That’s why I’m grateful for a speedier and more efficient process to help my parishioners discern whether their marriage was valid or not. As soon as I heard of the pope’s decision to streamline the process, I thought of some of my own church members. I can’t tell you their stories exactly, so I’ve conflated stories and changed details, but the heart of their experiences ring true.

I’m thinking of Carl and Susan. They were both Catholics and both divorced and re-married. Between them, they had six children. They’d been away from the Church for some time and now wanted the kids baptized and enrolled in Catholic school. In our first interview, they were defensive and angry with the Church, and figured that I was going to turn them away.

Carl had received a decree of nullity. Susan had not. They said they wanted to come to Communion. I explained the Church’s discipline on the matter and invited them to accept this by joining our parish, coming to Mass, and making a spiritual communion. They were negative and said their children would be hurt by this rejection. I replied that on the contrary, if they were hypocrites and came to receive Communion, their kids would eventually learn the Church’s rules, see their parents’ hypocrisy, and check out. On the other hand, if they explained the Church’s rules, and their kids saw them stick by it — even at some pain to themselves — their kids would be full of respect for them and probably keep the faith.

Susan’s first marriage had been outside the Church, so I explained that due to lack of proper form, her annulment would most certainly be granted. In the meantime, they were welcome in the parish, and we would work together to apply for Susan’s decree of nullity and get their situation straightened out. The idea that the annulment process will now be faster is a great help as I seek to welcome them and their family.

Dennis was a cradle Catholic and never married. Nancy — a Baptist — was divorced with three kids. Nancy wanted to join RCIA and become a Catholic and marry Dennis. It took some time for me to explain the Catholic rules on marriage to a nominal Baptist, but Nancy was eager to learn.

Because she already accepted the gospel precepts about marriage, Nancy soon came to understand the Catholic application of those precepts. As we went through the procedures, I could see that she had a good case for a decree of nullity, but it took nearly a year for Nancy’s decree to come through. In the meantime, Nancy and Dennis went ahead and married outside the Church. Once the decree came through, they returned, had their marriage con-validated, and Nancy joined the Church. Had the process been more efficient and swifter, I could have welcomed them into our church family more effectively.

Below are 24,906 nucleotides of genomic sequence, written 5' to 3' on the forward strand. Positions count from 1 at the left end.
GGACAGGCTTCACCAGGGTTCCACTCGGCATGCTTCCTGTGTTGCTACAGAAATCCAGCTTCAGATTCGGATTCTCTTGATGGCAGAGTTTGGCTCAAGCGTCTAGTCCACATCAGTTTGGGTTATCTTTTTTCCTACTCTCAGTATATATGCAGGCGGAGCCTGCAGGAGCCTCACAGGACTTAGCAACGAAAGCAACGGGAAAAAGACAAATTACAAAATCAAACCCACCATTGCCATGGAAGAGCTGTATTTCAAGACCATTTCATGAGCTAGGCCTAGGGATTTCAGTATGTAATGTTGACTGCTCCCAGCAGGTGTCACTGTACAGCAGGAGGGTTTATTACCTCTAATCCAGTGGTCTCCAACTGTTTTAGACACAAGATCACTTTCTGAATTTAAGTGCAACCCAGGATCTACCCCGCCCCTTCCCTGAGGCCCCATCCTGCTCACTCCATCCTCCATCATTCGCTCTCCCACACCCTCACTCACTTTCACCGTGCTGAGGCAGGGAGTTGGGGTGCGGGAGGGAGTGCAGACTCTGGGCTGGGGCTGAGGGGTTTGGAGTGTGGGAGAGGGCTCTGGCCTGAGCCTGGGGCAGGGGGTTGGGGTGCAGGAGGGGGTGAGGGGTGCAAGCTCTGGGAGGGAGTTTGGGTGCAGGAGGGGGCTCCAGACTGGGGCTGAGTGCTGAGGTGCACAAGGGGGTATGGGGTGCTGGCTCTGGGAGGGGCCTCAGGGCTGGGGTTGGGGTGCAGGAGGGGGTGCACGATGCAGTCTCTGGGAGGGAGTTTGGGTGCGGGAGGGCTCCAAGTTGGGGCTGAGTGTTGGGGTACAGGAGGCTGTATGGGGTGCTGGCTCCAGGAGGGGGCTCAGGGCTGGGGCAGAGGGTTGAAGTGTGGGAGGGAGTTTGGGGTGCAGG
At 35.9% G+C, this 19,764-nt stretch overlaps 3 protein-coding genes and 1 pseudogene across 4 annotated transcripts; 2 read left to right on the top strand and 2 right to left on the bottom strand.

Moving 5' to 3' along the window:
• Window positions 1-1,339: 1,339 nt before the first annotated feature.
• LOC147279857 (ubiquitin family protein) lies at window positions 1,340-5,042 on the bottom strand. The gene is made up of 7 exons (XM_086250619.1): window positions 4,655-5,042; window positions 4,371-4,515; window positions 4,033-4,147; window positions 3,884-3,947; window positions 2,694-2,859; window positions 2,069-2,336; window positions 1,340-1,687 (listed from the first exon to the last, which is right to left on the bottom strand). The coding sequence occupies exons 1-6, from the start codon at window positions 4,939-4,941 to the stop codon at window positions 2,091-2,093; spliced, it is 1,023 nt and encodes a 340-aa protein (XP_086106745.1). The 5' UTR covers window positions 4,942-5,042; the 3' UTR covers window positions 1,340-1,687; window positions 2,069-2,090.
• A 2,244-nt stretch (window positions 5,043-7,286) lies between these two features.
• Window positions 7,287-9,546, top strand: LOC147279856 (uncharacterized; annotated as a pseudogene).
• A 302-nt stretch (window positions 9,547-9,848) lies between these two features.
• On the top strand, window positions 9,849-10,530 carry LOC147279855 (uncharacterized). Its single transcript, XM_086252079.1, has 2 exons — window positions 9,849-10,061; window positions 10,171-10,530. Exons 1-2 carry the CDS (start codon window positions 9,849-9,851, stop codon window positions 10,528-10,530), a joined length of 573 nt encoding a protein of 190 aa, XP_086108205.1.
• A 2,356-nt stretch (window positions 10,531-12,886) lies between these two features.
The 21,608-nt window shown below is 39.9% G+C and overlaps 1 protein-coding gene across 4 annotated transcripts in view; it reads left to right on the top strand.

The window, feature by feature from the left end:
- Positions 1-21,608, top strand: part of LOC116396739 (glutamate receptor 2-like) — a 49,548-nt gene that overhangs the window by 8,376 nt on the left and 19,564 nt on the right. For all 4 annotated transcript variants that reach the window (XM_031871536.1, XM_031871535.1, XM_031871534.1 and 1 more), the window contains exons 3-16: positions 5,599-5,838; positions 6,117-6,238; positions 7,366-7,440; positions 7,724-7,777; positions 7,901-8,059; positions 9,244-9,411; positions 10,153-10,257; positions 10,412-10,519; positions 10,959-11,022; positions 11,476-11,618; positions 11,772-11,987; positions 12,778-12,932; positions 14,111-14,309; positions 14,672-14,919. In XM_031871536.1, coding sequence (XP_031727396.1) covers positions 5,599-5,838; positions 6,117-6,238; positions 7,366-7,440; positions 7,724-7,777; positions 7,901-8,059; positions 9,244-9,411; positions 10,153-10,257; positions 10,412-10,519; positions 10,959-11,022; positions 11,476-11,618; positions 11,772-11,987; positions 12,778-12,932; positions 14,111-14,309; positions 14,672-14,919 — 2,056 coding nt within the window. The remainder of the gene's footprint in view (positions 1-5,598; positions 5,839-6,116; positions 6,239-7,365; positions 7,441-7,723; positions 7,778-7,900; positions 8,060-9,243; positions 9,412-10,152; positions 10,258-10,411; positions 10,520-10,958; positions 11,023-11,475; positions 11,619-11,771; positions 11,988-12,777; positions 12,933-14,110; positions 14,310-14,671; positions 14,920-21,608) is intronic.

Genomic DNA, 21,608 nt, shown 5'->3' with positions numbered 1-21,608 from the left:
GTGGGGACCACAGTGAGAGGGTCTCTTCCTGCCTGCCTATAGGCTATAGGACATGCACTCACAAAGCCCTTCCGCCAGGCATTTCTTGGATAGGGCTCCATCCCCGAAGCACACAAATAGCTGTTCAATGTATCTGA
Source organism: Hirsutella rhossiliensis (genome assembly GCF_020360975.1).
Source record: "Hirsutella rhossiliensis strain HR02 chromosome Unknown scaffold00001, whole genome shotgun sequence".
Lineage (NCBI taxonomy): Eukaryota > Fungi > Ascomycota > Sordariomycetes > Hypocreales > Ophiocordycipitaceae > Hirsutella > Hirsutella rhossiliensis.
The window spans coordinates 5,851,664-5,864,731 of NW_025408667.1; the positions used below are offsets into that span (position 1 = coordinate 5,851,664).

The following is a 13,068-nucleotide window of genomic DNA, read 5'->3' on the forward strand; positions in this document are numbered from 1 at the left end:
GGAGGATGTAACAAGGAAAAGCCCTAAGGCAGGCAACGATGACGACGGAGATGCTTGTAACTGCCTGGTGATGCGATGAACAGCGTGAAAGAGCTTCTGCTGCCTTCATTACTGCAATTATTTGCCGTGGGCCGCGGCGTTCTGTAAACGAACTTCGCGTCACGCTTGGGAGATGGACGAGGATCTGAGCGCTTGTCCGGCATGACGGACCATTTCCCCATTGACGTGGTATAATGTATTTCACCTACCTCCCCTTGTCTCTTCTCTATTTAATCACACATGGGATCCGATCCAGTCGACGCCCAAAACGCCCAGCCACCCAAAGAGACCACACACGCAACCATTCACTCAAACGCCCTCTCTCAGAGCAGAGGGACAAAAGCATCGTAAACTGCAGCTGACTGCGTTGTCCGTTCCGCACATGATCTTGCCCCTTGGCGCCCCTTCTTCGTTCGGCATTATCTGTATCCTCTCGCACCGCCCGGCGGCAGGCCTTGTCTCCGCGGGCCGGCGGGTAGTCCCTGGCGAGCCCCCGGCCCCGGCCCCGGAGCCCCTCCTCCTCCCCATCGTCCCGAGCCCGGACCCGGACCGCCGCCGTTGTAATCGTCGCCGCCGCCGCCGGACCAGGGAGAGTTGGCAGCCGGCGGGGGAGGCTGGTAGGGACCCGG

I realize some priests simply wave their hand and say to families in the midst of the marriage mess, “Oh, we don’t bother with all that annulment nonsense. Just come to Mass. Jesus loves you, and so do we.” While that approach seems nice and merciful, I believe it fails to treat both the sacrament of marriage and the couple with the dignity and seriousness they deserve. Are such priests similarly welcoming to those who are married a second, third, or fourth time? Do they treat every couple — no matter what their bedroom arrangements — with a similarly cavalier attitude? Is that the best solution?

The Catholic discipline on marriage is there for the soul’s salvation. It’s there to provide a structure and framework for individuals to climb out of the contemporary marriage mess and make sense of their lives and their loves. If traditional marriage is a shipwreck, the Catholic rules help people make a raft out of the wreckage. I’ve found that when it is applied with sensitivity, intelligence, and wit, people are appreciative. When the rules are applied with pastoral care, it helps people make sense of their mistakes and move on to something better.

Thanks, Pope Francis! A more streamlined legal procedure for annulments is going to make my job easier, and help me welcome people more readily to walk with Jesus Christ and his Church on the long journey home.